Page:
The Captain Whidbey Inn was Captain John's childhood home. It was built as a lodge in 1907. Captain John shared his home with his innkeeping family as a youngster and after many years abroad has returned to offer the most delightful island hop in the Western U.S. Captain John will customize your itinerary by route and duration, assuring it is tailor-made to your every want and need. He schedules trips year-round, rain or shine, barring gales or thunderstorms. The most popular months to book your sailing adventure would be May through September. However, if you like to "shiver your timbers", are "worth your salt", and up to the challenge of a strong wind, book through the month of April or early October. The summer months of July, August, and September promise the most propitious or best weather experiences.
As we begin our island adventure aboard the "Cutty Sark", with mizzen main and staysail raised, Captain John will animate your castoff with a typical crusty sailor ditty, " Me father was a sailin' man, and he said these words to me---' Oh way, haul away, haul away...'" We head toward the waterfront lodge at La Conner, a fishing village, arts enclave and the tulip center on the Washinton State mainland. Docking by the sumptuously sunset bathed light, dancing off the jewelled waters we stop at the Craftsman-style La Conner Channel Lodge. An amazing backdrop of the snow-capped Mount Baker(10,780-foot), greets our adventure-filled eyes. Entering, the smell, the feel of these rustic wood floors, beamed ceilings and the inviting warmth of the floor-to-ceiling riverstone work fireplace crackles and delights the senses. Top it off with a welcome glass of wine, you can drink in the aromatic ambiance on a balcony overlooking the Swinomish Channel. Dinner follows at Palmers Restaurant with a Northwest version of nouvelle cuisine with a French influence. Select from a varied menu, depending on seasonal and supply availability, of steamed clams, garlic prawns, Oysters Florentine, lamb shank, seared and oven-braised with carmelized onions, leeks, garlic, herbs with a marsala splash, or roast duckling with peppercorns in a pinot noir bath.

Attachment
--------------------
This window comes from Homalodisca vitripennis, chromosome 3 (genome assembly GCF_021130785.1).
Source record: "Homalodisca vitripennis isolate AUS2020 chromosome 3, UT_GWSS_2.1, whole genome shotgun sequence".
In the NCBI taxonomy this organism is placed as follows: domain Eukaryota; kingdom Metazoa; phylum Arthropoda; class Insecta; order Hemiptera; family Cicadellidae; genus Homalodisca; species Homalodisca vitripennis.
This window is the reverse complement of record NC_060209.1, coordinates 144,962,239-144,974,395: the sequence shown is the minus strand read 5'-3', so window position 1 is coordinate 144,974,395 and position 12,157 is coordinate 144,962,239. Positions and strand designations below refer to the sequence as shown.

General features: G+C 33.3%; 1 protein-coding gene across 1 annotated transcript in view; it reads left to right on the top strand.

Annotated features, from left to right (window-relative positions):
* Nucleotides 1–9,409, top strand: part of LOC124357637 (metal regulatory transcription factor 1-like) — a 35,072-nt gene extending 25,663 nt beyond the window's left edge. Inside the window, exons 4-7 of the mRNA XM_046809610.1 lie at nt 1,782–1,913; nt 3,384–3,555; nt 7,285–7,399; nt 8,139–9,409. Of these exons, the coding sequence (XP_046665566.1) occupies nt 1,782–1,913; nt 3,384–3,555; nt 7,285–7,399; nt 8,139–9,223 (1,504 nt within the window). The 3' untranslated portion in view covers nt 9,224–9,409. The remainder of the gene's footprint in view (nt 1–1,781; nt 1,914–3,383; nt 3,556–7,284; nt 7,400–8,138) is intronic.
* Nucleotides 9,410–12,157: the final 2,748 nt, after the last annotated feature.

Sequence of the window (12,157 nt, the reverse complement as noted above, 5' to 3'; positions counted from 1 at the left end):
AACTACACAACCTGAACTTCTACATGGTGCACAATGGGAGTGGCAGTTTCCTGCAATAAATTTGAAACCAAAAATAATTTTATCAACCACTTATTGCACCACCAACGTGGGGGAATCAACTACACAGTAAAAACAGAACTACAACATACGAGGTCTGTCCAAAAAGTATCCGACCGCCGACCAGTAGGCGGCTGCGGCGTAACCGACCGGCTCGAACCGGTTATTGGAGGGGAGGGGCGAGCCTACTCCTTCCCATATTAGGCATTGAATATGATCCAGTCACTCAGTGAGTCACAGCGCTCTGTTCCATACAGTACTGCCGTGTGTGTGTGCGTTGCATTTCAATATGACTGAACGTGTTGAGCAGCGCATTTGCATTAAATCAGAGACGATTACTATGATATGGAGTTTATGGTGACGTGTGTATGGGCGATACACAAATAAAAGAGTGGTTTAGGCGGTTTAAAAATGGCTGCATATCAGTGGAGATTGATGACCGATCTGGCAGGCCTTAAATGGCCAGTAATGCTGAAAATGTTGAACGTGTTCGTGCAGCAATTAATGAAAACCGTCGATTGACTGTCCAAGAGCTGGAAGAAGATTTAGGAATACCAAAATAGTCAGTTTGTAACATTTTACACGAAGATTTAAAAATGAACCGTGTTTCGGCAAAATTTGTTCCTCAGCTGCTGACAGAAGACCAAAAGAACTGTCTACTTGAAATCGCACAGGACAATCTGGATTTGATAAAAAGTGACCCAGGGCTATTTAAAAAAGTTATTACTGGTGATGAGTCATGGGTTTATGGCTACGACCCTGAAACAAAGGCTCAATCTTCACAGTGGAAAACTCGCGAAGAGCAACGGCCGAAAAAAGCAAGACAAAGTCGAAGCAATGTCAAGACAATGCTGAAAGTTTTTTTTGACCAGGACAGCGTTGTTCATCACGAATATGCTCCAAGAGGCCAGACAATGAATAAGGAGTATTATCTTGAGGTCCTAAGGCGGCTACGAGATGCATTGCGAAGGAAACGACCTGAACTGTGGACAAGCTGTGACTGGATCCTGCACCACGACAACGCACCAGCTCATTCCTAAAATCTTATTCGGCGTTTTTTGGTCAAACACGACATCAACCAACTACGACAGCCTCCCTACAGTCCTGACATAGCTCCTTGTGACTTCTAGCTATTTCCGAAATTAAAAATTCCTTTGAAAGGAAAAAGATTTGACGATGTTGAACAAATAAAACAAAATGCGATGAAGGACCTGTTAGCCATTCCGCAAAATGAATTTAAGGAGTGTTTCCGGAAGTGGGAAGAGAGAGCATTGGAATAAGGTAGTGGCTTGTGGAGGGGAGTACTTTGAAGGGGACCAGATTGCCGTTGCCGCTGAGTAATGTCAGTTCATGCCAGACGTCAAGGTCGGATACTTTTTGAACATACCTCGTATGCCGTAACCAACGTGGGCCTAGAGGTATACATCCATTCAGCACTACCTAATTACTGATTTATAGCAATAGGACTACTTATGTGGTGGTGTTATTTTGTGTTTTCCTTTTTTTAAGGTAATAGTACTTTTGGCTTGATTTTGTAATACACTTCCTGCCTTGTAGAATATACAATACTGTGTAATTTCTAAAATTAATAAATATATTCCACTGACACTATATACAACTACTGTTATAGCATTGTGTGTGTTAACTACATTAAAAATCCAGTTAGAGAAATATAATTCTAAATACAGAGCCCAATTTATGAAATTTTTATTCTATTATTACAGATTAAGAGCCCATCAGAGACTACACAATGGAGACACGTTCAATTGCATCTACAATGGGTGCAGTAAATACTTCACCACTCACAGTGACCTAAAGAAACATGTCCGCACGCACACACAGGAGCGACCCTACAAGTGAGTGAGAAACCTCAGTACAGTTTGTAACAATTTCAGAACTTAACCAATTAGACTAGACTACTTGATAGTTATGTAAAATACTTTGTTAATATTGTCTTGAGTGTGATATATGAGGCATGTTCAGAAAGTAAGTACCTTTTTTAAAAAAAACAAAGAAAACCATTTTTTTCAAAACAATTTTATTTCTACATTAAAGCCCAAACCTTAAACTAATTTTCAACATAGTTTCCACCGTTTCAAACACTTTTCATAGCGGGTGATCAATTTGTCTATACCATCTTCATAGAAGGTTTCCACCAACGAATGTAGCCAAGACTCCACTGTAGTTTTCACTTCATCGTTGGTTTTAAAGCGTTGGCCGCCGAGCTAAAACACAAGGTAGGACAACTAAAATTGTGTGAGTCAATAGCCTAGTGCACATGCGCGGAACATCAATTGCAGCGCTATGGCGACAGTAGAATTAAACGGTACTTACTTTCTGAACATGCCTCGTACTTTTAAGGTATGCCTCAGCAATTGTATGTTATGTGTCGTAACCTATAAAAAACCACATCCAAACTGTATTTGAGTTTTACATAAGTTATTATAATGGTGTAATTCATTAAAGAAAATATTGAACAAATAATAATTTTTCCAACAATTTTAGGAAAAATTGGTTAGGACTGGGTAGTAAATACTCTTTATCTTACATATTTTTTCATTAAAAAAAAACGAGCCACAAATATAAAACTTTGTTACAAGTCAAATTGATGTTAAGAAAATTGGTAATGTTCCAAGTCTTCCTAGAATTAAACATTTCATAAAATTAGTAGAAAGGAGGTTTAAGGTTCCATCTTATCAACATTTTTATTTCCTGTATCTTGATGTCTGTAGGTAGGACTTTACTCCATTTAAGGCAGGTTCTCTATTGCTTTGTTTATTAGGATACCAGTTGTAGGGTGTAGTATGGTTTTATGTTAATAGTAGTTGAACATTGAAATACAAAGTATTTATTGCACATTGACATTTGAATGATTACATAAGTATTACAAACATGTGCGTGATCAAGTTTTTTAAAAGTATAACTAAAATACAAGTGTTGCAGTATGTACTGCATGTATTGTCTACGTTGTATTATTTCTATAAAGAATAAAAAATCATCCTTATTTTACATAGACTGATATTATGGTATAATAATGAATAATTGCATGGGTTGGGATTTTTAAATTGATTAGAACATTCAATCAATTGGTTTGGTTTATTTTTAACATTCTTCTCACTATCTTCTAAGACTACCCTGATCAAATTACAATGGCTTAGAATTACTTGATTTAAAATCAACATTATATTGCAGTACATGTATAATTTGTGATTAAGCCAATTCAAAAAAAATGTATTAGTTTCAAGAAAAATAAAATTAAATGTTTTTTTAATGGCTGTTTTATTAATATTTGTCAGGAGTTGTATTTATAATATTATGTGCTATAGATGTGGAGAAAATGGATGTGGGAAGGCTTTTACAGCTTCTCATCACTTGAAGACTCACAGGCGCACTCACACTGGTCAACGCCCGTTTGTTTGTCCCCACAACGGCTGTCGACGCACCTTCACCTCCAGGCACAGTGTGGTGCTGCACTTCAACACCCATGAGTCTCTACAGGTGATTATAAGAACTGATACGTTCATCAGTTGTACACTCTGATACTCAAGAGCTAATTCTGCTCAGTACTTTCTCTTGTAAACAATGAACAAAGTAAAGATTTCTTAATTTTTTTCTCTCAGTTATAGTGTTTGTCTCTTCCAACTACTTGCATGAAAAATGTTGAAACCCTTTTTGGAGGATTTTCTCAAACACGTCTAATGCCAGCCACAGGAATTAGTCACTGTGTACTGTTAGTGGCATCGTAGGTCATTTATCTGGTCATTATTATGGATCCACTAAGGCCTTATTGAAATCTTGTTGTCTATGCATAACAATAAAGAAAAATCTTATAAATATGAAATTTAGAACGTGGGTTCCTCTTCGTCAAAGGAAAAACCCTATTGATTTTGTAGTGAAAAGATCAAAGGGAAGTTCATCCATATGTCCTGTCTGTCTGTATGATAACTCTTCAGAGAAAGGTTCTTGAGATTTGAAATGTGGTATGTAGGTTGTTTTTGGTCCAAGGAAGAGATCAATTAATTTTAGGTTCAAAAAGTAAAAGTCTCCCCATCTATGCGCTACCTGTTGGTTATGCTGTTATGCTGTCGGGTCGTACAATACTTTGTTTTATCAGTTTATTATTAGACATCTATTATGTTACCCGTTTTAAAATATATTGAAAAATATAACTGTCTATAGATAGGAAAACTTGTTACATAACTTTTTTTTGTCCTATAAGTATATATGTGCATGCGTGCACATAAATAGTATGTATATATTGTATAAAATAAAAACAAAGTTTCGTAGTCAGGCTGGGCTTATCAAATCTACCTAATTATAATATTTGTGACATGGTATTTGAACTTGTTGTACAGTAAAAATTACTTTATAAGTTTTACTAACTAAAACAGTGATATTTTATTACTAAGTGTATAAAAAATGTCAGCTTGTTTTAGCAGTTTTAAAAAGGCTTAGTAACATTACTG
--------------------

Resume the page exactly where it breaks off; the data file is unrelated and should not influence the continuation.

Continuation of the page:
The next morning, raising the sails for MacKaye Harbor on Lopez Island, with the winds behind us, we wield north through the narrow curves of the Swinomish Channel to Padilla Bay, around Fidalgo Island, and on to Lopez. Docking at Lopez, we drive to the MacKaye Harbor Inn, a 1927 white Victorian farmhouse, lovingly restored to a five-room bed & breakfast with loverly beachfront views. Otters dot the bay and every so once in a while a bright yellow kayak slices the bay water, passing the inn. Dinner at the local Bay Cafe served on community tables with a mix of locals and tourists, makes for a fun-filled evening. Dinner entrees can be a marinated pork stuffed with dried fruits, Mexican prawns poached in champagne and basil, chanterelle mushroom risotto cakes, or seared sea scallops in a cognac cream. Next morning we head back to the Captain Whidbey Inn, timed to make Deception Pass by high noon. These turbulent waters prevent passage, unless you are aboard a powerful motor boat!
Fare thee well dinner at Cap'n John's Whidbey Inn is served in a log-panelled dining room with a sumptuous fire burning in a huge beach-stone fireplace, a ship's model gracing the mantel. Dinner hors d'oeuvres include mussels from the famed Penn Cove, mouth-watering morsels. Favorite main course is pan-seared Sockeye Salmon, topped of with a homestyle Washington apple cake. Sweet dreams!!
You leave your San Juan Island island hop with the resounding words of Chief Sealth, the Duwamish Indian Chief Seattle, delivered prior to signing the 1850 treaty, conveying land to the U. S. government, " Love the land as we have loved it. Care for it as we have cared for it...And with all your strength, with all your heart, preserve it for your children, and love it."
FOR RESOURCE GUIDE & PARTICULARS SEE TRAVELOGUE.